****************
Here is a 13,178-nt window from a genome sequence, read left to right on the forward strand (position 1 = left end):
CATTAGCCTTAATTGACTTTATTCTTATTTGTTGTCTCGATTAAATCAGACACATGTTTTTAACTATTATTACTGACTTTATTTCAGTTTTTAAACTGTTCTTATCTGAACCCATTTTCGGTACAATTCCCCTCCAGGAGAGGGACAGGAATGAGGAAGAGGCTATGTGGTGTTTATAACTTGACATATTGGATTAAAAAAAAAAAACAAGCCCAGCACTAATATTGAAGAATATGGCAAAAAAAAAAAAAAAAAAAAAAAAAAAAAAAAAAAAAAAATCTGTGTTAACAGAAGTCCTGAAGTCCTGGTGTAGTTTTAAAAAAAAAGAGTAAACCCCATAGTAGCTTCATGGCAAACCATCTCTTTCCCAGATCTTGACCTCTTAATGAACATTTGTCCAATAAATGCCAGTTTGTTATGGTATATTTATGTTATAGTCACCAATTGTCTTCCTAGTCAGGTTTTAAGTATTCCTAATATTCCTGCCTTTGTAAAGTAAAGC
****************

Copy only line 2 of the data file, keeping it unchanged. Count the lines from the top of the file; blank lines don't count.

CATTAGCCTTAATTGACTTTATTCTTATTTGTTGTCTCGATTAAATCAGACACATGTTTTTAACTATTATTACTGACTTTATTTCAGTTTTTAAACTGTTCTTATCTGAACCCATTTTCGGTACAATTCCCCTCCAGGAGAGGGACAGGAATGAGGAAGAGGCTATGTGGTGTTTATAACTTGACATATTGGATTAAAAAAAAAAAACAAGCCCAGCACTAATATTGAAGAATATGGCAAAAAAAAAAAAAAAAAAAAAAAAAAAAAAAAAAAAAAAATCTGTGTTAACAGAAGTCCTGAAGTCCTGGTGTAGTTTTAAAAAAAAAGAGTAAACCCCATAGTAGCTTCATGGCAAACCATCTCTTTCCCAGATCTTGACCTCTTAATGAACATTTGTCCAATAAATGCCAGTTTGTTATGGTATATTTATGTTATAGTCACCAATTGTCTTCCTAGTCAGGTTTTAAGTATTCCTAATATTCCTGCCTTTGTAAAGTAAAGC